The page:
Preparing for snow-covered roads, how agencies deal with snow removal

Snowplow Cedar City News
This February 2015 photo shows a snowplow on 500 S. Main Street, Cedar City, Utah, Feb. 23, 2015 | Photo by Carin Miller, St. George News and Cedar City News

CEDAR CITY As winter settles in and snowplows take to the streets doing their best to keep the roads clear, drivers are reminded that slowing down and paying close attention to their surroundings is paramount in stormy conditions.

If it isn’t absolutely necessary to go out when the weather is stormy, Cedar City Public Works Street Superintendent Jeff Hunter said, people should stay at home rather than risk an accident on the roads.

“I mean, obviously when people have to go to work, they have to go to work,” he said. “But if the public would slow down, it would help us immensely.”

Other tips Hunter shared about how to stay safe in icy and snowy conditions included planning more travel time than usual to reach destinations and avoiding the use of cellphones and other gadgets while driving.

“It’s getting more and more dangerous for us to be out there (working), because people are not paying attention,” Hunter said. “I put up the message signs for the parades, and I was doing that the other day, and I almost got hit twice  both times I looked up just as they about run me over and they were on their phones.”

Patience also comes in handy when considering the amount of space road crews are working to cover. Crews work some storms around the clock, he said, but can’t be everywhere at once, so sometimes areas don’t get plowed as quickly as he would like in a big storm.

“Everybody’s out,” he said. “But when you’ve got a big city and it’s snowing everywhere, it’s pretty hard to be everywhere all at once.”

It is important to note that not all of the roads within the city limits are city roads, Hunter said.

Some are stateowned roads that are the responsibility of the Utah Department of Transportation, he said, and others are county roads.

The entirety of Cedar City’s Main Street, a large portion of Center Street from Cedar Canyon to Eccles Coliseum — and 200 North are all state snow-removal areas.

It takes a lot for each entity to prepare for the winter season, Hunter said. Cedar City’s road crews start as early as October.

They make sure they have a full stock of road salt and cinder, a mixture that is spread on the roads to help melt icy snow and create a layer of grip for the vehicles to use for traction. Additionally, all of the plows are maintenanced to ensure they are ready to take on the storms, he said.

“The snowplows all have a blade on the front and a sander on the back that spreads the material,” he said. “We have eight large trucks and four small trucks, three of which of the small trucks have sanders in them as well.”

Southern Utah interstate

The state has 44 plows stationed on Interstate 15 from Scipio to St. George to meet the needs of interstate travelers, UDOT Region 4 Communications Manager Kevin Kitchen said.

“If resources are shifted from other routes to the interstate from outlying stations, that number could double,” Kitchen said.

The state is responsible for clearing snow on more than 17,600 “lane miles” of roadway, Kitchen said, adding that on- and off-ramps add an additional 360 miles of road to the already long list of terrain they cover.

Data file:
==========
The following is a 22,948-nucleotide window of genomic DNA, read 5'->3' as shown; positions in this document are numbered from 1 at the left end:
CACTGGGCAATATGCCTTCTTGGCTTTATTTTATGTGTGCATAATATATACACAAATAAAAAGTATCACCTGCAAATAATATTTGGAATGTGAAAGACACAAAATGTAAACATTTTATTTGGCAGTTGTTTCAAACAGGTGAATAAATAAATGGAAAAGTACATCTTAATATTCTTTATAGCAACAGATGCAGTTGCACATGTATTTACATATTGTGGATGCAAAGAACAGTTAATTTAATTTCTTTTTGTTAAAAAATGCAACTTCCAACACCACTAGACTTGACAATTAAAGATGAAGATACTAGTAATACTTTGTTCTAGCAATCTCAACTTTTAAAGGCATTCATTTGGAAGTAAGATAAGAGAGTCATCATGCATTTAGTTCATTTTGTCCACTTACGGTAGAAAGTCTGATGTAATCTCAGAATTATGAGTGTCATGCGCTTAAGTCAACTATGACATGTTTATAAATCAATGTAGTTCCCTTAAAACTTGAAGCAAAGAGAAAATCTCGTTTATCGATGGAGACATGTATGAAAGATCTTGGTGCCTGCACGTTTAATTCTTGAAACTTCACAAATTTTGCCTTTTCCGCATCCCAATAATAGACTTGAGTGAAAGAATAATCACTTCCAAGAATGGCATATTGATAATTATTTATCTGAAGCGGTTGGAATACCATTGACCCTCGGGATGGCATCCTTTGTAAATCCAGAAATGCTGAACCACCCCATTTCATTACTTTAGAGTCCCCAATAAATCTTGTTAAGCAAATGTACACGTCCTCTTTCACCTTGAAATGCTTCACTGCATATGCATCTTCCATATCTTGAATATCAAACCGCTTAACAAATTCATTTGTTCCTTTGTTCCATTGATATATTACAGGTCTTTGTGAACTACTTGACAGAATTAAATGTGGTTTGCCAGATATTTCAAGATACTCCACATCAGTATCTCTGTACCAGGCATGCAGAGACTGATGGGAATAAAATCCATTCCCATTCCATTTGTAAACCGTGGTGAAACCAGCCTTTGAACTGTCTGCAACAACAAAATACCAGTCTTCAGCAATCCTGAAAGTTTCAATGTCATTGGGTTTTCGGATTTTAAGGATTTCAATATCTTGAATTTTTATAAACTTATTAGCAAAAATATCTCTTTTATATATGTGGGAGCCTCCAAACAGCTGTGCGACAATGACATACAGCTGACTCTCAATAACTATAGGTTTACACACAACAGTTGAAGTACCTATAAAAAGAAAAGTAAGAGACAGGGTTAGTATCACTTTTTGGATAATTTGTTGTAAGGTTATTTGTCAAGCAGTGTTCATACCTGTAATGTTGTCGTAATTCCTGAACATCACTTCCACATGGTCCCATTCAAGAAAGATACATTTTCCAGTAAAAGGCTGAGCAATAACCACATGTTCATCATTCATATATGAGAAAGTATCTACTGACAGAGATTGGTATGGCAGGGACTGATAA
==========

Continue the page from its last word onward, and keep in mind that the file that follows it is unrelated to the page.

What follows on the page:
A brine preparation system was recently installed in Cedar City by the state, Kitchen said. The brine is a salty solution that the state uses on the roads before a storm sets in, as a preventative measure to battling ice.

Thanks to the new system, Kitchen said, UDOT can produce 5,000 gallons of brine in only one hour, when it used to take seven hours or more in the past to produce the same amount.

The brine is only one method employed by UDOT to keep the roads safe and clear. In addition to plowing, UDOT goes through around 236,000 tons of “three types of high-performance salt” each year, according to their website. They also use about 24,000 tons of cinder across the state, with the exception of only a few counties.

Iron County is no stranger to covering a vast terrain, Iron County Road Department Director Neil Forsyth said.

Responsible for 224 miles of paved roads, 453 miles of gravel roads and 291 miles of dirt roads, he said snow removal at times can be quite a task.

“We have a lot of your subdivisions in the valley just outside of the Cedar boundaries,” Forsyth said. “But we also go places like, sometimes Hamblin Valley, all of Beryl, we go to Crestlinewhich is the other side of Enterprise — we have a lot of roads.”

The county manages all of this terrain with only 10 plows that have sanders on them to distribute a similar blend of salt and cinder as used by Cedar City, Forsyth said, and six graters that are used on dirt roads.

There are times we work all day until two or three in the morning and then come back at five or six in the morning,” he said, explaining how small crews coupled with lots of terrain can take lots of man hours to clear.

Forsyth agreed with Hunter that it is difficult to be everywhere they are needed at once when a storm has hit, and simple safety precautions by drivers can help eliminate much of the danger when driving in the snow and ice.

In a recent article by St. George News, Utah Highway Patrol Sgt. Ryan Bauer gave tips on what a driver should do if they manage to find themselves in a precarious situation on the ice that they cannot get out of.

Tips like these, combined with the precautions listed at the top of the story, should offer winter drivers some handson knowledge on how to handle snowy and icy winter conditions.   

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Copyright St. George News, LLC, 2015, all rights reserved.

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